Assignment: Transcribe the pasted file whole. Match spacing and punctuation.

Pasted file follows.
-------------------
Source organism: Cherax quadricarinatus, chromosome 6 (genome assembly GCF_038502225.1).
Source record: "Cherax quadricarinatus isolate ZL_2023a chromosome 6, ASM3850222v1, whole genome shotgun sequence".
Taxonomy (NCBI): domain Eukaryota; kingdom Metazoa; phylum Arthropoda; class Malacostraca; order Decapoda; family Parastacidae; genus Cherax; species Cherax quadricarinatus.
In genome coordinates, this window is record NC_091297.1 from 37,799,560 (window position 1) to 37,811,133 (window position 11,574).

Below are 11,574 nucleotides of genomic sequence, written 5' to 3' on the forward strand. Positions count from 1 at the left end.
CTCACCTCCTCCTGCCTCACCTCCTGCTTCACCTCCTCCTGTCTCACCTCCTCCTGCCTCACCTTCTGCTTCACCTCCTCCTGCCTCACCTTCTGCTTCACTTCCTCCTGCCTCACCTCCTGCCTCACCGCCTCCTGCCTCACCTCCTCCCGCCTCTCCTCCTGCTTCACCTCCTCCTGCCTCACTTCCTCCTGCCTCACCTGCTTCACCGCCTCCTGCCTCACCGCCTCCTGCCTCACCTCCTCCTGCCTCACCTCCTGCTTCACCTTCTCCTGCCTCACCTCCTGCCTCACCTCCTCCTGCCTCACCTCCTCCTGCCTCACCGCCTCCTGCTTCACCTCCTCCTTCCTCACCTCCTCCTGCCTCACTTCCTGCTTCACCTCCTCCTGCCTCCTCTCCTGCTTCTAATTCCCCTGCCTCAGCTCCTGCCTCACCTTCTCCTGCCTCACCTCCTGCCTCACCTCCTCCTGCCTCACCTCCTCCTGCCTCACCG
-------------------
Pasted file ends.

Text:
Source organism: Cherax quadricarinatus, chromosome 6 (genome assembly GCF_038502225.1).
Source record: "Cherax quadricarinatus isolate ZL_2023a chromosome 6, ASM3850222v1, whole genome shotgun sequence".
Taxonomy (NCBI): domain Eukaryota; kingdom Metazoa; phylum Arthropoda; class Malacostraca; order Decapoda; family Parastacidae; genus Cherax; species Cherax quadricarinatus.
In genome coordinates, this window is record NC_091297.1 from 37,799,560 (window position 1) to 37,811,133 (window position 11,574).

Below are 11,574 nucleotides of genomic sequence, written 5' to 3' on the forward strand. Positions count from 1 at the left end.
CTCACCTCCTCCTGCCTCACCTCCTGCTTCACCTCCTCCTGTCTCACCTCCTCCTGCCTCACCTTCTGCTTCACCTCCTCCTGCCTCACCTTCTGCTTCACTTCCTCCTGCCTCACCTCCTGCCTCACCGCCTCCTGCCTCACCTCCTCCCGCCTCTCCTCCTGCTTCACCTCCTCCTGCCTCACTTCCTCCTGCCTCACCTGCTTCACCGCCTCCTGCCTCACCGCCTCCTGCCTCACCTCCTCCTGCCTCACCTCCTGCTTCACCTTCTCCTGCCTCACCTCCTGCCTCACCTCCTCCTGCCTCACCTCCTCCTGCCTCACCGCCTCCTGCTTCACCTCCTCCTTCCTCACCTCCTCCTGCCTCACTTCCTGCTTCACCTCCTCCTGCCTCCTCTCCTGCTTCTAATTCCCCTGCCTCAGCTCCTGCCTCACCTTCTCCTGCCTCACCTCCTGCCTCACCTCCTCCTGCCTCACCTCCTCCTGCCTCACCG